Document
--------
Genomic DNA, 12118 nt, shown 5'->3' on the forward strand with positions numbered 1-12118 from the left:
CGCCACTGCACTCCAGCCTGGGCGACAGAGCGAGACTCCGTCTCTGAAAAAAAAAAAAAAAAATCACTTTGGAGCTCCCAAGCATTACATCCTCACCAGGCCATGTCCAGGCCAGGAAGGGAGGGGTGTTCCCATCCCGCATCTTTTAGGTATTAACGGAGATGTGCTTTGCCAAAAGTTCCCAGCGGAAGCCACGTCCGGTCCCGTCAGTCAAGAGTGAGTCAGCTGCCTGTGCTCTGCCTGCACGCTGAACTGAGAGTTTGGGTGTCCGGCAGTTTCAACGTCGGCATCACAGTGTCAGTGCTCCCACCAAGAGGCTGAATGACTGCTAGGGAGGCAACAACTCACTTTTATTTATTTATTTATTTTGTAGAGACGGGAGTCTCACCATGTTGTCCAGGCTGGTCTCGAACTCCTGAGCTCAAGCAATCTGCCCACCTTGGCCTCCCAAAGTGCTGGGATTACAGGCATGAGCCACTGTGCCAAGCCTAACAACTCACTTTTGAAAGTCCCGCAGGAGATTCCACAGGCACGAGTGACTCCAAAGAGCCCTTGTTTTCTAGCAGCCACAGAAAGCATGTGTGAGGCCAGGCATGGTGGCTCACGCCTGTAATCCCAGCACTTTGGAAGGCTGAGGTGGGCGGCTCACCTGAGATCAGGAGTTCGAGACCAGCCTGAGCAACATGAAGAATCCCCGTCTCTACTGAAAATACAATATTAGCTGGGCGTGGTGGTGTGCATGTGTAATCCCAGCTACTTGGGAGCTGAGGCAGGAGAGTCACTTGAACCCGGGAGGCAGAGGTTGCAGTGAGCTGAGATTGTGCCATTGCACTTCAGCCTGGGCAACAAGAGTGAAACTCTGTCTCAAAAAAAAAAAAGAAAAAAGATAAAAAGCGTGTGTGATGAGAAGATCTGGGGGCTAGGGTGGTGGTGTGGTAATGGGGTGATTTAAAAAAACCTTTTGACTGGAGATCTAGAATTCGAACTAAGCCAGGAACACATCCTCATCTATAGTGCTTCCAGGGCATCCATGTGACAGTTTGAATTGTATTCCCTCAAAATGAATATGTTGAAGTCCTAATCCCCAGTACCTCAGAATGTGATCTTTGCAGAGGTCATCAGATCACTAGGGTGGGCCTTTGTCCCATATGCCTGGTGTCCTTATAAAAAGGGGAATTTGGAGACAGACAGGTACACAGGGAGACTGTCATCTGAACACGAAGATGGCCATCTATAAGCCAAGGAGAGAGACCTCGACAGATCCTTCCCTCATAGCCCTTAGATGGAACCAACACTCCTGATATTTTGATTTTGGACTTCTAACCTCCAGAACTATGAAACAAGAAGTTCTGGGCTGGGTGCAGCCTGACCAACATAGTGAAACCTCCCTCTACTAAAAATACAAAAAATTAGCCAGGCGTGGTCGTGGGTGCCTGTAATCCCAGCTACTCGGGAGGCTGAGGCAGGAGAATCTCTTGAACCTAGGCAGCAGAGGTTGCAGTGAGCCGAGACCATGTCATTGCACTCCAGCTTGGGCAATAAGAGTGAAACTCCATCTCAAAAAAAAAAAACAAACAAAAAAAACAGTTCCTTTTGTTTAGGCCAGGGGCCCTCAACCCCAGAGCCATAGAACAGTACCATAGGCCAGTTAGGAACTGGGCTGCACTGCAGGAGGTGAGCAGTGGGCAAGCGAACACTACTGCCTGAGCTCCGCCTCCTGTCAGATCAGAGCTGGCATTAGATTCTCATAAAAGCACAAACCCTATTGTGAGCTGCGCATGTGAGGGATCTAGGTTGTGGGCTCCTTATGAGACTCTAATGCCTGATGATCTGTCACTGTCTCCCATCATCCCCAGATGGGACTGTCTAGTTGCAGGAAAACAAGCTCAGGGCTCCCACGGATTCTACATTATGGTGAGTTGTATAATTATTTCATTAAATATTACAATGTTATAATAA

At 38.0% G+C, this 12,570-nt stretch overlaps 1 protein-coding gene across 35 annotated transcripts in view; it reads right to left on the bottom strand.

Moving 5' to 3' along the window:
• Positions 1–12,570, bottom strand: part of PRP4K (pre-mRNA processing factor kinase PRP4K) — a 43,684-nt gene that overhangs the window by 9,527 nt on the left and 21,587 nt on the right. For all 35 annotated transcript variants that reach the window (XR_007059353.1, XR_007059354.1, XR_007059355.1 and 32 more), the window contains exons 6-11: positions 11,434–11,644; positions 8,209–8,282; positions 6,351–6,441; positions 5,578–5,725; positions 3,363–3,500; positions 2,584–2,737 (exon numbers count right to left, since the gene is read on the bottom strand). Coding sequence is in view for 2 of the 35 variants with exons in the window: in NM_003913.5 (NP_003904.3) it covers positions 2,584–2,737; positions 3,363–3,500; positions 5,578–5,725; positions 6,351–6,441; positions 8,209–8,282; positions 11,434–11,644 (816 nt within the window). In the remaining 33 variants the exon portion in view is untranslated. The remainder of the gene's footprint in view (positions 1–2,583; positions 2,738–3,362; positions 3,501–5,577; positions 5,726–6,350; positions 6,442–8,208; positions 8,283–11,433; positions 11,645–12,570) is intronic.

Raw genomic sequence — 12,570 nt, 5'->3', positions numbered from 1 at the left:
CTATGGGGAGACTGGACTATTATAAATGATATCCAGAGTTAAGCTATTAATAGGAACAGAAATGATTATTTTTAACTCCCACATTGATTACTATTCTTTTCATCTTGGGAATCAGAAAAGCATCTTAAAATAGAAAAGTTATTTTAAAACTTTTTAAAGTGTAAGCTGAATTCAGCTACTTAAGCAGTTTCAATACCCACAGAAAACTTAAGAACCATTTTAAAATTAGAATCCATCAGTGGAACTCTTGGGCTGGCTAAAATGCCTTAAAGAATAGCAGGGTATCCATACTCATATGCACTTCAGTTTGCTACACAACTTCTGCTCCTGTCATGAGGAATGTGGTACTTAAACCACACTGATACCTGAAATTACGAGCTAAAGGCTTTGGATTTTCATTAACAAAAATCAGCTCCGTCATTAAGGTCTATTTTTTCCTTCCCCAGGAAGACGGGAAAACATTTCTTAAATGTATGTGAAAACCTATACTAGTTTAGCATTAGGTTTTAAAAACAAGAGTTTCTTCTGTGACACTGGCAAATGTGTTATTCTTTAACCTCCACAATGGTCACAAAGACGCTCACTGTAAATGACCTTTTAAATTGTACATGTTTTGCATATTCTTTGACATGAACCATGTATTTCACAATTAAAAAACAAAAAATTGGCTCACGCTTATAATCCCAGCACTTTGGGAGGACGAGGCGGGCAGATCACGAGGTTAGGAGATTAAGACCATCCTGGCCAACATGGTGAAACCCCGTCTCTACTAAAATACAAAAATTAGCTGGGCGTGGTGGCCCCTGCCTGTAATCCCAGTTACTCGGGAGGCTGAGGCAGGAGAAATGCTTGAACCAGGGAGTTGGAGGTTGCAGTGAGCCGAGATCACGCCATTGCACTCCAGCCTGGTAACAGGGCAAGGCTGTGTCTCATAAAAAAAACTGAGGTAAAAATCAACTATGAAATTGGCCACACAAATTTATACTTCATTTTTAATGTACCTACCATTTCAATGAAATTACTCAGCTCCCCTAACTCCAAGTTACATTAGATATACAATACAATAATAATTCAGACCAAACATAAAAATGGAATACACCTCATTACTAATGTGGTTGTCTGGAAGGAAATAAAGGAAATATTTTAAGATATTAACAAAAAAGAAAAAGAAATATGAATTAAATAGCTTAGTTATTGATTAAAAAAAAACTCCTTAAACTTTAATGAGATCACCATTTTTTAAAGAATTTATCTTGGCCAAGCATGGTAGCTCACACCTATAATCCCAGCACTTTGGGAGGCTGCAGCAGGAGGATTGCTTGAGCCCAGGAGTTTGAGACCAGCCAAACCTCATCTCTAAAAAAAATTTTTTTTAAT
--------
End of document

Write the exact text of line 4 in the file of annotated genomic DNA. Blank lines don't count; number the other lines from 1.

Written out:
Moving 5' to 3' along the window: